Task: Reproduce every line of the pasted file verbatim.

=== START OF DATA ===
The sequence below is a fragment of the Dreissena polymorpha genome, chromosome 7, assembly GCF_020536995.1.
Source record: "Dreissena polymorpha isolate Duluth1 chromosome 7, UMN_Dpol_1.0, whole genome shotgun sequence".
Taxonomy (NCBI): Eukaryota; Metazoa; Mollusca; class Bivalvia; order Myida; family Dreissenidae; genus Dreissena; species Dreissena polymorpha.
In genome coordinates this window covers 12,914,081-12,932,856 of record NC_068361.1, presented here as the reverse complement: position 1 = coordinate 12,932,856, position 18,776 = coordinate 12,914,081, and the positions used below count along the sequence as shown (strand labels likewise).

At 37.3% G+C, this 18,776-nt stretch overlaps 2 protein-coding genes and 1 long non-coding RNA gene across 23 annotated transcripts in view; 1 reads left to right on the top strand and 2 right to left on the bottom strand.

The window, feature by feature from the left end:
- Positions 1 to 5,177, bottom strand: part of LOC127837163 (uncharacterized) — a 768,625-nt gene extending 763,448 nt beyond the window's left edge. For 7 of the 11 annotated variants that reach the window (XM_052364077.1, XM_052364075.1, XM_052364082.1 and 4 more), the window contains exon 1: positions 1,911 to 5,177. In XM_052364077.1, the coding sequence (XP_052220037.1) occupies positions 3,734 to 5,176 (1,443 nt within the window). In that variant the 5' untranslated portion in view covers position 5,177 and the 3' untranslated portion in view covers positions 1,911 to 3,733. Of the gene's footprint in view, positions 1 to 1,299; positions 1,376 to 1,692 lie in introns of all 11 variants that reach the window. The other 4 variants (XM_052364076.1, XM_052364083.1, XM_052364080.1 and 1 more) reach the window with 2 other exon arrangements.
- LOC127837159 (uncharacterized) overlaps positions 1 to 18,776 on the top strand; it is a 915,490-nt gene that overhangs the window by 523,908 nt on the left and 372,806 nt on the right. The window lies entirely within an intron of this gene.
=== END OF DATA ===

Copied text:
The sequence below is a fragment of the Dreissena polymorpha genome, chromosome 7, assembly GCF_020536995.1.
Source record: "Dreissena polymorpha isolate Duluth1 chromosome 7, UMN_Dpol_1.0, whole genome shotgun sequence".
Taxonomy (NCBI): Eukaryota; Metazoa; Mollusca; class Bivalvia; order Myida; family Dreissenidae; genus Dreissena; species Dreissena polymorpha.
In genome coordinates this window covers 12,914,081-12,932,856 of record NC_068361.1, presented here as the reverse complement: position 1 = coordinate 12,932,856, position 18,776 = coordinate 12,914,081, and the positions used below count along the sequence as shown (strand labels likewise).

At 37.3% G+C, this 18,776-nt stretch overlaps 2 protein-coding genes and 1 long non-coding RNA gene across 23 annotated transcripts in view; 1 reads left to right on the top strand and 2 right to left on the bottom strand.

The window, feature by feature from the left end:
- Positions 1 to 5,177, bottom strand: part of LOC127837163 (uncharacterized) — a 768,625-nt gene extending 763,448 nt beyond the window's left edge. For 7 of the 11 annotated variants that reach the window (XM_052364077.1, XM_052364075.1, XM_052364082.1 and 4 more), the window contains exon 1: positions 1,911 to 5,177. In XM_052364077.1, the coding sequence (XP_052220037.1) occupies positions 3,734 to 5,176 (1,443 nt within the window). In that variant the 5' untranslated portion in view covers position 5,177 and the 3' untranslated portion in view covers positions 1,911 to 3,733. Of the gene's footprint in view, positions 1 to 1,299; positions 1,376 to 1,692 lie in introns of all 11 variants that reach the window. The other 4 variants (XM_052364076.1, XM_052364083.1, XM_052364080.1 and 1 more) reach the window with 2 other exon arrangements.
- LOC127837159 (uncharacterized) overlaps positions 1 to 18,776 on the top strand; it is a 915,490-nt gene that overhangs the window by 523,908 nt on the left and 372,806 nt on the right. The window lies entirely within an intron of this gene.